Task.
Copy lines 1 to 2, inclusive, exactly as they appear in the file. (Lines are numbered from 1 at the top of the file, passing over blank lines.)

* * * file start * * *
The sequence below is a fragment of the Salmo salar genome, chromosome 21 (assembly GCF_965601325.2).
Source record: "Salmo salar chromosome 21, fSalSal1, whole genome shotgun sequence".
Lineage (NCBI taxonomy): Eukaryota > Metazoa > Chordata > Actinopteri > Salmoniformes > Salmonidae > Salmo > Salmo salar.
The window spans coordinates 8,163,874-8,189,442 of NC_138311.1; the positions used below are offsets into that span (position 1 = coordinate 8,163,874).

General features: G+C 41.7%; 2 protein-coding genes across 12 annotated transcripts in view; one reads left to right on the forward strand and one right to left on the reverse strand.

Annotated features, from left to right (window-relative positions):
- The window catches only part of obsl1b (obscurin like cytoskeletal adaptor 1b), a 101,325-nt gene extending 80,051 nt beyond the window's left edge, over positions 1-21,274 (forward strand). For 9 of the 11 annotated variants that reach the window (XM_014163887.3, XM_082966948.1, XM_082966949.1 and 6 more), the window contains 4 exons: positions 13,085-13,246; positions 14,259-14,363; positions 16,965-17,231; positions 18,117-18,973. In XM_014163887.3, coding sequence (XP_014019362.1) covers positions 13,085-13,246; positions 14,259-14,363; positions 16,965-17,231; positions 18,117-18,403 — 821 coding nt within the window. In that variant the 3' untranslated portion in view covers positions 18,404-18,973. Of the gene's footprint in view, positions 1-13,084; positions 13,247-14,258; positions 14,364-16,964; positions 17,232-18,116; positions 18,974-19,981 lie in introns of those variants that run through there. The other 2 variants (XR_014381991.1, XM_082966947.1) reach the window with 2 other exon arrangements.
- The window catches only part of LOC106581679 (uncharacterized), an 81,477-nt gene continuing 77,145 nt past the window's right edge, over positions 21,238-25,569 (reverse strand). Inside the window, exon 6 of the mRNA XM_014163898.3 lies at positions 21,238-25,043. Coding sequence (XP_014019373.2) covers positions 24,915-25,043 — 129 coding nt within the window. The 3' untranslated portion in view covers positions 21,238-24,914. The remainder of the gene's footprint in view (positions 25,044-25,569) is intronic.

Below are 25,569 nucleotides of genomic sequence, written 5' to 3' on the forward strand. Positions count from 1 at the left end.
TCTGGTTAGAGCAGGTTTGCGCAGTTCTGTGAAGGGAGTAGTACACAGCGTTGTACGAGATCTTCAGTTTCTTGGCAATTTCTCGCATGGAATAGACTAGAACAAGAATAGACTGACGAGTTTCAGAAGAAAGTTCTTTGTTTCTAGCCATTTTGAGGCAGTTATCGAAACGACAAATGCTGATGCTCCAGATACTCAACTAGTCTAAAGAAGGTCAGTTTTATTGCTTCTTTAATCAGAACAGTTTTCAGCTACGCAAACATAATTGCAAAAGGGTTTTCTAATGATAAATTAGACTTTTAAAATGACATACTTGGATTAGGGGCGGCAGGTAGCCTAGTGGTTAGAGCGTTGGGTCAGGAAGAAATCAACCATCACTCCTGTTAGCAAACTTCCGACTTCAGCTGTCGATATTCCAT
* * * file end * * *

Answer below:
The sequence below is a fragment of the Salmo salar genome, chromosome 21 (assembly GCF_965601325.2).
Source record: "Salmo salar chromosome 21, fSalSal1, whole genome shotgun sequence".